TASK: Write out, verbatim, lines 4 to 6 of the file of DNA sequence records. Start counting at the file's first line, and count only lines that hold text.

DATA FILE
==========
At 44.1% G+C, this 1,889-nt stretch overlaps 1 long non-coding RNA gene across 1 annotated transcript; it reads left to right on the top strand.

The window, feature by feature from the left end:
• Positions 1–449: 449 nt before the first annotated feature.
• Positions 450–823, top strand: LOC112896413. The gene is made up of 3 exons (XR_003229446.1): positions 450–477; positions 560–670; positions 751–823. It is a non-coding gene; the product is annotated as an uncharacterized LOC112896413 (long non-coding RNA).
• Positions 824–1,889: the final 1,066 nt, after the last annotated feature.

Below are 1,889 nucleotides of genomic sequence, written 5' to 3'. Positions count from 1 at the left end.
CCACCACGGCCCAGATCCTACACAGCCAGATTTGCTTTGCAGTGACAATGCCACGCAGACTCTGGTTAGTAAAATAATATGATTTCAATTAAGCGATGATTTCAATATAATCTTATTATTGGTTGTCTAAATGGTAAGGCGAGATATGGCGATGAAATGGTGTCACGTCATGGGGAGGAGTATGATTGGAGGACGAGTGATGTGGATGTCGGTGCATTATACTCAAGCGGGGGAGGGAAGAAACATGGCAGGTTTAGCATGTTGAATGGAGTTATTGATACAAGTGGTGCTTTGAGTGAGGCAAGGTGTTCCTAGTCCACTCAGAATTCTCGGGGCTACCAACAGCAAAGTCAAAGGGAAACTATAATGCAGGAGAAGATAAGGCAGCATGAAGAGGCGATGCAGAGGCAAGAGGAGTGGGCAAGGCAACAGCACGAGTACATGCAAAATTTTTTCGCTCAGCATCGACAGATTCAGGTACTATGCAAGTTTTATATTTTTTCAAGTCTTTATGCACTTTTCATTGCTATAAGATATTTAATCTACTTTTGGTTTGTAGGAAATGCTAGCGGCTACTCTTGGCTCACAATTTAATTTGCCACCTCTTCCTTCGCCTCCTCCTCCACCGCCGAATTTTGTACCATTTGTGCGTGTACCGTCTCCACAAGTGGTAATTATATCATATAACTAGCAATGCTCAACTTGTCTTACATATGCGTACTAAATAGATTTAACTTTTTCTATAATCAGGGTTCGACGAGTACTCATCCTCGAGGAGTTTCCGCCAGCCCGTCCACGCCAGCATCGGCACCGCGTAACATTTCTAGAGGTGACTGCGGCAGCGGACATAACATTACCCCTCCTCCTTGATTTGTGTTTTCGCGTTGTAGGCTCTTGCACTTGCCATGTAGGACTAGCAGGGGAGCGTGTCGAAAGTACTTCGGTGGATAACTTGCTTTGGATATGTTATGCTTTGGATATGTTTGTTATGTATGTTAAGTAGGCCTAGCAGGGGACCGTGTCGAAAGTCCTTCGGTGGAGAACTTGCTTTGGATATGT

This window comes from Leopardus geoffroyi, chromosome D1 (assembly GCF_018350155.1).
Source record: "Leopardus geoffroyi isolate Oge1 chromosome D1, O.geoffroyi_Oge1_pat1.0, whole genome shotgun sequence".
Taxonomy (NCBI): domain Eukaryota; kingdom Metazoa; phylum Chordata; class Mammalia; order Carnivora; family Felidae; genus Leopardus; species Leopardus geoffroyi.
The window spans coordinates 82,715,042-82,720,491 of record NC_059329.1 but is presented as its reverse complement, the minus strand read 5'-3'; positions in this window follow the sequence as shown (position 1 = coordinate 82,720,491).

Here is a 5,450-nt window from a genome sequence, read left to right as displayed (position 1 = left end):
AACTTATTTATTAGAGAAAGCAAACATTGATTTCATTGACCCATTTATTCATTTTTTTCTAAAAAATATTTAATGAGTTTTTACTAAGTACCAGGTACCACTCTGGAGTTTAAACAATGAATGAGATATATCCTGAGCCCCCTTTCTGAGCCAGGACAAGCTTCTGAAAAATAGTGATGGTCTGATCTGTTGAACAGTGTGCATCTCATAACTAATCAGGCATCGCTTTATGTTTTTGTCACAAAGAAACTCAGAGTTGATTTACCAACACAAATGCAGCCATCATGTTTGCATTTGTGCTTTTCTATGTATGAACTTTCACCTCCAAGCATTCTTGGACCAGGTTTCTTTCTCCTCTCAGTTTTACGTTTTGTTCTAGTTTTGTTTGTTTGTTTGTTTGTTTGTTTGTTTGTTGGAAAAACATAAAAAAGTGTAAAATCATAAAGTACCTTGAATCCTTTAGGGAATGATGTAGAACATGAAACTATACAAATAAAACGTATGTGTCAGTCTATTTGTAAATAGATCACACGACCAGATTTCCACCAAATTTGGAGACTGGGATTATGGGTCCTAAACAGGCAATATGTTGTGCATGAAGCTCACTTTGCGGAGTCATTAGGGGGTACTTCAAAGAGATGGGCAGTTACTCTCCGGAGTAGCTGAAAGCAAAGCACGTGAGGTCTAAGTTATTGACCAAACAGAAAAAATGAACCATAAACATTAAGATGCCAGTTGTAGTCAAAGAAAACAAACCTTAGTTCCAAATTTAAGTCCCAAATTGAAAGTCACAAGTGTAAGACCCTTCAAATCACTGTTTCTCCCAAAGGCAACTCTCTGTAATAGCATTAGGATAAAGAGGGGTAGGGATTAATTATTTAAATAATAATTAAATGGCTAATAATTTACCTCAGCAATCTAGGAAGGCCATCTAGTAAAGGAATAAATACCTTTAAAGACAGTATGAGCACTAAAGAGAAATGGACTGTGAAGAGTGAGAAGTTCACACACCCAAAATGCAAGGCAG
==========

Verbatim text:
• Positions 450–823, top strand: LOC112896413. The gene is made up of 3 exons (XR_003229446.1): positions 450–477; positions 560–670; positions 751–823. It is a non-coding gene; the product is annotated as an uncharacterized LOC112896413 (long non-coding RNA).
• Positions 824–1,889: the final 1,066 nt, after the last annotated feature.

Below are 1,889 nucleotides of genomic sequence, written 5' to 3'. Positions count from 1 at the left end.